Sunday, October 2, 2016

Sunday Revue October Second: The Wretched Ones

Wretches And Wonders Await!

Deep dark magics opened along with an ancient trunk. Family mysteries and fantasy of all sorts. Sword and sorcery fiends and Regency fans have found a friend here. The comic is 'The Wretched Ones' by Iainne Johnson. The story is legendary. The reviewer's verdict is below

The Rating

Not a bad first project, but there's still a lot of  work before this apprentice becomes a master.

The Raves

What this work does have in incredible abundance: potential. There's already a great grasp of style, a strong sense of narrative drama, timing, and a growing sense of framing and imagery. The color palette is bright and alive and the storytelling style is dramatic and stylistically rich, drawing deeply from the well of Regency fiction and European folklore. Not a bad beginning at all. 
There's also the beginnings of a dry, wise sense of humor that will blossom if given care and cultivation. Now and again you can't help but chuckle in empathic commiseration with the characters.

The Razzes

What this comic doesn't have is workmanship. This is a very early work, and it has several major areas to intensively improve. Figures are flat and blocky, the story is erratic, and the website itself has some issues. But, speaking from experience, there is nothing better in the world for an artist's improvement than the daily drawing required to produce a comic. Below is a step by step improvement regimen to strengthen the creator's skills.


All the social media savvy in the world means nothing if the art itself isn't good. The artist of 'The Wretched Ones' has A LOT of work ahead of them, though they've made a good start. First, they must make an intensive study of the human body and its anatomy.
I recommend beginning with a solid book as a study guide of the human body and a self-imposed study course. First, put the comic on hiatus, or discontinue it.  Pick up 'Anatomy: A Complete Guide for Artists' by Joseph S. Sheppard, and make drawings based on each section every day for a week. Get to the end of the book. Repeat. Then do the same with this free link to Bridgman's Complete Guide to Drawing from Life. By that point an aspiring artist will have a solid foundation.
During such a slog, take a break by checking out the wonderful free tutorials on Cartoon Block, and check out the pintrest boards of the wonderful Comic Underdog Community.
Once the human body has been mastered, it's time to get a handle on perspective and architecture. I'd recommend the youtube series How To Sketch Like An Architect, a perfect starting point and a nice change from hitting the books. A slightly more intense course is Circle Line Art School's Channel, which is a solid primer in the area.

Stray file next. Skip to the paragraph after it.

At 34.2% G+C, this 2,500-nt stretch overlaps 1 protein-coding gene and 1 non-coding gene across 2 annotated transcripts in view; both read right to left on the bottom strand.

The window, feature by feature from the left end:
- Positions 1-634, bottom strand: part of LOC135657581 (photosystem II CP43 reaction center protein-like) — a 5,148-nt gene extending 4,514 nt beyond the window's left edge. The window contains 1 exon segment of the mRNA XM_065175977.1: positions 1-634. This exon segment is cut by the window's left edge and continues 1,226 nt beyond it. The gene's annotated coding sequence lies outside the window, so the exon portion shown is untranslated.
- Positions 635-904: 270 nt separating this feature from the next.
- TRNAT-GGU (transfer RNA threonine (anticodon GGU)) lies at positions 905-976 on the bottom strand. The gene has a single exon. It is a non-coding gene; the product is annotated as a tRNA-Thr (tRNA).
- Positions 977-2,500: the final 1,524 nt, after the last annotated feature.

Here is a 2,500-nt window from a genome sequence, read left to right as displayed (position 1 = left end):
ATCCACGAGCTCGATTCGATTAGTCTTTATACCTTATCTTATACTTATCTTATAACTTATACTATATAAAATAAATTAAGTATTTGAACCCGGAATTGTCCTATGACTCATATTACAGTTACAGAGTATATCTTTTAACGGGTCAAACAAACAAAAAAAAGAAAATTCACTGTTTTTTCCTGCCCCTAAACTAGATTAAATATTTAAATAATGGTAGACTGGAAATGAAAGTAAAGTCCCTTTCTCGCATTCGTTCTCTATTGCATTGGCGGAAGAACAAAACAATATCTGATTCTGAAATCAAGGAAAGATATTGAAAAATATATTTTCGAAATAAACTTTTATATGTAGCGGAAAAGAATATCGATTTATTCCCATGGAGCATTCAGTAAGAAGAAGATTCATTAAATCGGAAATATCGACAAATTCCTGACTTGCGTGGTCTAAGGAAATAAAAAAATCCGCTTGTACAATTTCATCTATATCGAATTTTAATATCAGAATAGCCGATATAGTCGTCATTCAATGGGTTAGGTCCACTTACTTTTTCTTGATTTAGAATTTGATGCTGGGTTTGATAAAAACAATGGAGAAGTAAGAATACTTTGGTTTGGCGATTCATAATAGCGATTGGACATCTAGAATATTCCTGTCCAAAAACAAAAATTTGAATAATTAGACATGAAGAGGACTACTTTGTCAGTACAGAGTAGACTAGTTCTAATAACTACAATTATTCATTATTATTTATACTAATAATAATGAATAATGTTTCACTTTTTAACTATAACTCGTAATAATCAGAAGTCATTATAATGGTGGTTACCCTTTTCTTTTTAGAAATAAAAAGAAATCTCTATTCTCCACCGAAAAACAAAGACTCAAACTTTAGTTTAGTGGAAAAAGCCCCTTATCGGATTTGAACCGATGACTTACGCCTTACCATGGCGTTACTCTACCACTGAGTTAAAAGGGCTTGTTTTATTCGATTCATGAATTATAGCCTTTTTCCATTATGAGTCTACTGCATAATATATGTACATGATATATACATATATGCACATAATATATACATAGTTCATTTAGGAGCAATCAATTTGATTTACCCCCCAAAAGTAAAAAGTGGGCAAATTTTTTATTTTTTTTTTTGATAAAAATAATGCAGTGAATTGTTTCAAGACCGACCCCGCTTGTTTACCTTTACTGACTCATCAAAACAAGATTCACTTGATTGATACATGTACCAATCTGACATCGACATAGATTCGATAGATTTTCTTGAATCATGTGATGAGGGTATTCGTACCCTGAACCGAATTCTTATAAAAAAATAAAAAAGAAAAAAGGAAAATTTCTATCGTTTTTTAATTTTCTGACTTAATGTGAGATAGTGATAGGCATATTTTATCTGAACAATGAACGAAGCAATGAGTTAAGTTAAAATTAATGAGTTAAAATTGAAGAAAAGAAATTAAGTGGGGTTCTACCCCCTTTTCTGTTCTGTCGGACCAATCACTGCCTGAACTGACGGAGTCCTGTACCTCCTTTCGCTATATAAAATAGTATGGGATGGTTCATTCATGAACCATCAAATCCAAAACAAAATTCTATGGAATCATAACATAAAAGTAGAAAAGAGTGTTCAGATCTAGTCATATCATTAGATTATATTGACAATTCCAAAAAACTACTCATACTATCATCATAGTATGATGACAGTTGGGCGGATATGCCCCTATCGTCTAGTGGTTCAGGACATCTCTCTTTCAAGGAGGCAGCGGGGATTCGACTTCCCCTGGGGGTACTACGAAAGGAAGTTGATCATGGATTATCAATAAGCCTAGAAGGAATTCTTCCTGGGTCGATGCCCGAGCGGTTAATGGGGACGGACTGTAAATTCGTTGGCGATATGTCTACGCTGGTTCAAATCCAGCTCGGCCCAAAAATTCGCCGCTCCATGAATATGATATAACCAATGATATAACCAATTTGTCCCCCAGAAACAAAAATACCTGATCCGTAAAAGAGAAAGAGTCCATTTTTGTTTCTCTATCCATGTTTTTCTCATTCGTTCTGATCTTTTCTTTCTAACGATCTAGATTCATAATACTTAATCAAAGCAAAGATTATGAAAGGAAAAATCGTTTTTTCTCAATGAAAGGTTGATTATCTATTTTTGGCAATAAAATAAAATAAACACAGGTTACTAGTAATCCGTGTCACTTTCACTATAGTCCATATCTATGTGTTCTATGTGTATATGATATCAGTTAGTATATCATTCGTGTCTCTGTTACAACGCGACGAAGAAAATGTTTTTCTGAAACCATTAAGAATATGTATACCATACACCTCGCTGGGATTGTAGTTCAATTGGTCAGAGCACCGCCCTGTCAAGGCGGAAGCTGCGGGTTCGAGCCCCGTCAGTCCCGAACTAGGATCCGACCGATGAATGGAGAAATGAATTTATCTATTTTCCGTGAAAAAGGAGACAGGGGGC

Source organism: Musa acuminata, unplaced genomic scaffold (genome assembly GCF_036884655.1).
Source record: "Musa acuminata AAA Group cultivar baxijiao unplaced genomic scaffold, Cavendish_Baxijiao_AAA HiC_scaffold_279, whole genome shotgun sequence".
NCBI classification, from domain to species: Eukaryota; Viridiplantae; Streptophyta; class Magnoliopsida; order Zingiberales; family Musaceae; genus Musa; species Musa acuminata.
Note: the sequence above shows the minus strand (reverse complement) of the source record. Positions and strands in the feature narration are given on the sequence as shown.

Font and dialogue layout are one of the hardest skills to learn in comics, but it's a critical skill. Right now, the font used in 'The Wretched Ones' is boring and overly small; it rather looks as if pieces from a newspaper were simply cut out and plopped on top of art. This isn't appealing. Make the words of your comic look like part of the art; they're conveying a lot of your story, and deserve the attention equal to their responsibility. They deserve to be beautiful as well as functional.
Changing the shapes and sizes of the speech bubbles can help with this: flat, cookie-cutter bubbles can give a clunky appearance to even the finest artwork. Vary the sizes and shapes, keep the eye interested!


The general layout is good, but here's some suggestions:

Add Images To The Cast Page- there's not a lot of help in textual descriptions of comic characters. Portraits would be a big help here.

Make The About Page Interesting And Helpful- right now the About Page reads as a goofy, offhand introduction. Save the cuteness for Facebook and help the reader figure out what's going on in the story if they're new to the page.


There's a lot of interesting ideas and possibilities in 'The Wretched Ones'...but the writing style makes them difficult to access. By ten pages in, we hadn't been given any introduction as readers to the characters. This is unacceptable in storytelling. There's a good sense of drama, but not nearly enough understanding of storytelling here. It makes reading the comic a chore when it could be a joy.
I'd recommend that the creator read the seminal book 'Making Comics' by Scott McCloud, followed by 'The DC Comics Guide to Writing Comics' by Dennis O'Neil

Follow that with a LOT of practice. Write, write, WRITE! Then have friends read your writing. Take their advice. Rewrite. Keep it up until you're really proud of what you've got. THEN draw.

The Revue

My final recommendation to the creator: use this project as a springboard and a learning experience.  Study intensely. Then go on to create something new and greater. You're off to the right foot, but there's a long road ahead.

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